The British swimmer breaking down barriers

By ITV Central Producer, Monifa Bobb-Simon

Alice Dearing from Birmingham is one of Britain's top female marathon swimmers. In 2016, she became the first Brit to win gold at a World Junior Open Water Championship and now, she has set her sights on reaching the Tokyo Olympics next year.

The 23-year-old trains at Loughborough University and has called the opportunity to swim for Team GB 'very exciting”. If she qualifies, Alice could make history by becoming the first black woman to represent Great Britain in swimming at the games.

She hopes to be the person who can break new barriers and offer an opportunity to showcase "what black athletes can do both in and out of the water".

Alice is currently the only woman of colour swimming for Great Britain. Credit: PA images

Alice said: "We are not just basketballers, footballers, athletics – we can do swimming as well.”

But she doesn’t just spend her time in the water. Alice has helped set up the Black Swimming Association (BSA), a charity launched to highlight the importance of swimming as an essential life skill.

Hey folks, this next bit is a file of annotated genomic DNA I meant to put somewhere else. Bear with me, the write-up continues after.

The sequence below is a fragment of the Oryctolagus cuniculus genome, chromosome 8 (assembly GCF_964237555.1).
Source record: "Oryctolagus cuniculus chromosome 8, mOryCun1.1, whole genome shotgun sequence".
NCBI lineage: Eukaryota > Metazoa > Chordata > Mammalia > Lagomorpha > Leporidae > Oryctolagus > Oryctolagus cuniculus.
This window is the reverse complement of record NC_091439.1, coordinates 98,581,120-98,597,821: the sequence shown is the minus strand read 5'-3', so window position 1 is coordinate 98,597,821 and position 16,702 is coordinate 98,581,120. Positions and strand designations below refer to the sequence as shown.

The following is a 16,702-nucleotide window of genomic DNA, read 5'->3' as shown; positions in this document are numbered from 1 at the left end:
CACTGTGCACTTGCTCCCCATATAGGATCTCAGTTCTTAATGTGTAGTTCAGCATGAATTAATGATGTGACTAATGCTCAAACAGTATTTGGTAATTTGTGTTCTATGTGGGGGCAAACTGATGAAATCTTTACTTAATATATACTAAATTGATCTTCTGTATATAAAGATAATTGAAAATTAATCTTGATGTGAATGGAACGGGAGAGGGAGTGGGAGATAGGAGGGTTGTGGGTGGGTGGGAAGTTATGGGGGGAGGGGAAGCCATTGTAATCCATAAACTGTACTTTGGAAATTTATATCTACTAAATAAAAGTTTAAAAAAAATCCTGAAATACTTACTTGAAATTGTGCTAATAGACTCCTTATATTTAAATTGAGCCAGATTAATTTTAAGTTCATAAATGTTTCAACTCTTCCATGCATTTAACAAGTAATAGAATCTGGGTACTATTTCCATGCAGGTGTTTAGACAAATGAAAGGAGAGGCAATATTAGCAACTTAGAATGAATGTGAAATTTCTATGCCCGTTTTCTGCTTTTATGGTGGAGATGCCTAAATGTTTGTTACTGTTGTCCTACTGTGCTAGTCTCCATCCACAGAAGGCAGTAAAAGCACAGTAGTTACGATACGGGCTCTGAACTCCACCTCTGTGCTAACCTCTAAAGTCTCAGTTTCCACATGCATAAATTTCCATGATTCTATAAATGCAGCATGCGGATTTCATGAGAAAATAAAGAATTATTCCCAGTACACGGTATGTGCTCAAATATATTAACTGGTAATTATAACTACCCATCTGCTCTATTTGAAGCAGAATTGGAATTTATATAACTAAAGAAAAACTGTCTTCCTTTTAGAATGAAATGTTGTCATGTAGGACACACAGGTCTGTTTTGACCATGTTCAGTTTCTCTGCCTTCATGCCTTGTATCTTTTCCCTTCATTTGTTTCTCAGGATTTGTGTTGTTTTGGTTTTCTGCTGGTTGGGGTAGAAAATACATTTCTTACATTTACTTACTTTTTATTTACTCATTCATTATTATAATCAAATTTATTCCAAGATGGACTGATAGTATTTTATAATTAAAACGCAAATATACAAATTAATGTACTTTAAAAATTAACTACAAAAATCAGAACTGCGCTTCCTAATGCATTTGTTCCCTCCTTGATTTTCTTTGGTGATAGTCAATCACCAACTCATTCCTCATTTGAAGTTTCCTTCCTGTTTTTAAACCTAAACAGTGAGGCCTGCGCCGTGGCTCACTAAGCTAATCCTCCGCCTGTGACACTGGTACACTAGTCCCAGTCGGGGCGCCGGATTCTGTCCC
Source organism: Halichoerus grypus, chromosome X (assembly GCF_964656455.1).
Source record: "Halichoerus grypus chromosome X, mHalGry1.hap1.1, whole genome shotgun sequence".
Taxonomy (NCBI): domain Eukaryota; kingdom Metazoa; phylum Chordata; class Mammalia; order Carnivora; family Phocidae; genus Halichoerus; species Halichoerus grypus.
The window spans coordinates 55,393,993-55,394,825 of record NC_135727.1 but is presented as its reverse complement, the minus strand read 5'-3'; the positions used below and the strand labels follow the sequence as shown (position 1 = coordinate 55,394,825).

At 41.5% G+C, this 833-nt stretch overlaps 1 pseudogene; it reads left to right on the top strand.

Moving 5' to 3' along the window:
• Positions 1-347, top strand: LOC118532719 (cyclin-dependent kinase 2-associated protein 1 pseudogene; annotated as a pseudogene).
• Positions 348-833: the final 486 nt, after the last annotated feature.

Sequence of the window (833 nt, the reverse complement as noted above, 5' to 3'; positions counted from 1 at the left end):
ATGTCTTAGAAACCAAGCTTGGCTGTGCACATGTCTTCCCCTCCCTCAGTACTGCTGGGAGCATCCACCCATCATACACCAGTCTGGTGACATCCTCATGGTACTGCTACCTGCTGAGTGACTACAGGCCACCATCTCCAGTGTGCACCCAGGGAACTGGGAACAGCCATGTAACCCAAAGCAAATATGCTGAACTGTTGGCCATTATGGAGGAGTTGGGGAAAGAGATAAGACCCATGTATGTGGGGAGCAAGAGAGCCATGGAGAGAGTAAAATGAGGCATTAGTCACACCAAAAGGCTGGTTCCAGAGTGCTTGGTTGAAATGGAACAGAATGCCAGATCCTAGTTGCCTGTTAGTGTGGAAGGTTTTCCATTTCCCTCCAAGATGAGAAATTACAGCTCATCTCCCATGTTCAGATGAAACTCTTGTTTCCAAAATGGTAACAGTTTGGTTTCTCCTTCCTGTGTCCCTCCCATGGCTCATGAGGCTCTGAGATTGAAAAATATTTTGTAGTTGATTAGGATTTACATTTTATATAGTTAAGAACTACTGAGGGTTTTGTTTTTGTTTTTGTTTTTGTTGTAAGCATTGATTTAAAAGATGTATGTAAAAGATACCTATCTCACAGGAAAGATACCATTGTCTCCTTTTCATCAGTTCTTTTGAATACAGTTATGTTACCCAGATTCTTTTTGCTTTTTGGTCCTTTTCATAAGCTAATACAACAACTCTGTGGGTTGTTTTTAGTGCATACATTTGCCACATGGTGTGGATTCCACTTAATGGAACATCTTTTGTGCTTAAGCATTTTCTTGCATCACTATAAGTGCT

Since it launched last year, she has been helping challenge common misconceptions.

“I’ve heard a lot like ‘black people don’t swim’ ‘our bones are too dense’, ‘we sink when we get in the water’ and they have been repeated to black people over generations so there are so many complex issues wrapped up within it and we’re really hoping to crack some of these down.”

Credit: ITV News Central

Alice says barriers can be something as simple as having afro hair, but this can be overcome.

She said: "It's about explaining to black women that there are ways to protect your hair when you get in the water, that it shouldn’t be a factor that stops you from swimming."


Of black adults do not go swimming


Of black children do not go swimming

Under-representation of the BME community is believed to be in part due to affordability and stereotypes about the sport. Swim England has recently partnered with the BSA and CEO Jane Nickerson says accessibility plays a role too.

She said: “We have a problem with facilities and access to facilities and access is huge and getting worse because of Covid with not all pools being open at the moment. "

We know that there are 4.2 million people living in highly populated BAME communities where a significant number of those pools are not open – where they are located but they are not open. 

Jane Nickerson, Swim England Chief Executive

It's hoped the partnership can help Swim England increase visibility, representation and participation of BME groups within the sport.

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